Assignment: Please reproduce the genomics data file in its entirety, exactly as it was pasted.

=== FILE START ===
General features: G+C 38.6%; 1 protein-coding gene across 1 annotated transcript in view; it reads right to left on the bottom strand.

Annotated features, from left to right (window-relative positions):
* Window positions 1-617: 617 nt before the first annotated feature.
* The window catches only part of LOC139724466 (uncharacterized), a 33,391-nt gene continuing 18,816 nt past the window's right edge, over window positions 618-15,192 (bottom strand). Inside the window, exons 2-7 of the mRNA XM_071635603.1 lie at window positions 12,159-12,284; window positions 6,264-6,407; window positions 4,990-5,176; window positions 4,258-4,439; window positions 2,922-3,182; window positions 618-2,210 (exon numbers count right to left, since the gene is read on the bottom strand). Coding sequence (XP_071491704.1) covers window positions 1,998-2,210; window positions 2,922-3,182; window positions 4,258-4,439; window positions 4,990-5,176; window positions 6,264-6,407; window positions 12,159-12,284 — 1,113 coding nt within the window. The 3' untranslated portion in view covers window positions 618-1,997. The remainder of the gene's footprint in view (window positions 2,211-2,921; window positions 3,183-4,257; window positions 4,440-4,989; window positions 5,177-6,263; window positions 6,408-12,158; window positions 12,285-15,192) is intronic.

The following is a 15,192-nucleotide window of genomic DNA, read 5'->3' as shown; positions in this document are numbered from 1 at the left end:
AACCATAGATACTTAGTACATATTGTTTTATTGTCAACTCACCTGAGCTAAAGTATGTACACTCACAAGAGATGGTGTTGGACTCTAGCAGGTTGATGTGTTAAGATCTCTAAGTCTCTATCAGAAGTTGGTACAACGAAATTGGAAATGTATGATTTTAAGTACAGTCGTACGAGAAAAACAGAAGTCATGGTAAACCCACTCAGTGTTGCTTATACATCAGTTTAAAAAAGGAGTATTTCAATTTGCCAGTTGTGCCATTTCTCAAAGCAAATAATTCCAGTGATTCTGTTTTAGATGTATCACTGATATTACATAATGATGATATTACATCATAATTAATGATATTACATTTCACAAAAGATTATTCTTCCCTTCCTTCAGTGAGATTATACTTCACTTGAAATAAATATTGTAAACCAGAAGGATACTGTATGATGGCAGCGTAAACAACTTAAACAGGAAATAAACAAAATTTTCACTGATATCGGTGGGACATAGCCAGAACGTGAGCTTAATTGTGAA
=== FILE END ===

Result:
General features: G+C 38.6%; 1 protein-coding gene across 1 annotated transcript in view; it reads right to left on the bottom strand.

Annotated features, from left to right (window-relative positions):
* Window positions 1-617: 617 nt before the first annotated feature.
* The window catches only part of LOC139724466 (uncharacterized), a 33,391-nt gene continuing 18,816 nt past the window's right edge, over window positions 618-15,192 (bottom strand). Inside the window, exons 2-7 of the mRNA XM_071635603.1 lie at window positions 12,159-12,284; window positions 6,264-6,407; window positions 4,990-5,176; window positions 4,258-4,439; window positions 2,922-3,182; window positions 618-2,210 (exon numbers count right to left, since the gene is read on the bottom strand). Coding sequence (XP_071491704.1) covers window positions 1,998-2,210; window positions 2,922-3,182; window positions 4,258-4,439; window positions 4,990-5,176; window positions 6,264-6,407; window positions 12,159-12,284 — 1,113 coding nt within the window. The 3' untranslated portion in view covers window positions 618-1,997. The remainder of the gene's footprint in view (window positions 2,211-2,921; window positions 3,183-4,257; window positions 4,440-4,989; window positions 5,177-6,263; window positions 6,408-12,158; window positions 12,285-15,192) is intronic.

The following is a 15,192-nucleotide window of genomic DNA, read 5'->3' as shown; positions in this document are numbered from 1 at the left end:
AACCATAGATACTTAGTACATATTGTTTTATTGTCAACTCACCTGAGCTAAAGTATGTACACTCACAAGAGATGGTGTTGGACTCTAGCAGGTTGATGTGTTAAGATCTCTAAGTCTCTATCAGAAGTTGGTACAACGAAATTGGAAATGTATGATTTTAAGTACAGTCGTACGAGAAAAACAGAAGTCATGGTAAACCCACTCAGTGTTGCTTATACATCAGTTTAAAAAAGGAGTATTTCAATTTGCCAGTTGTGCCATTTCTCAAAGCAAATAATTCCAGTGATTCTGTTTTAGATGTATCACTGATATTACATAATGATGATATTACATCATAATTAATGATATTACATTTCACAAAAGATTATTCTTCCCTTCCTTCAGTGAGATTATACTTCACTTGAAATAAATATTGTAAACCAGAAGGATACTGTATGATGGCAGCGTAAACAACTTAAACAGGAAATAAACAAAATTTTCACTGATATCGGTGGGACATAGCCAGAACGTGAGCTTAATTGTGAA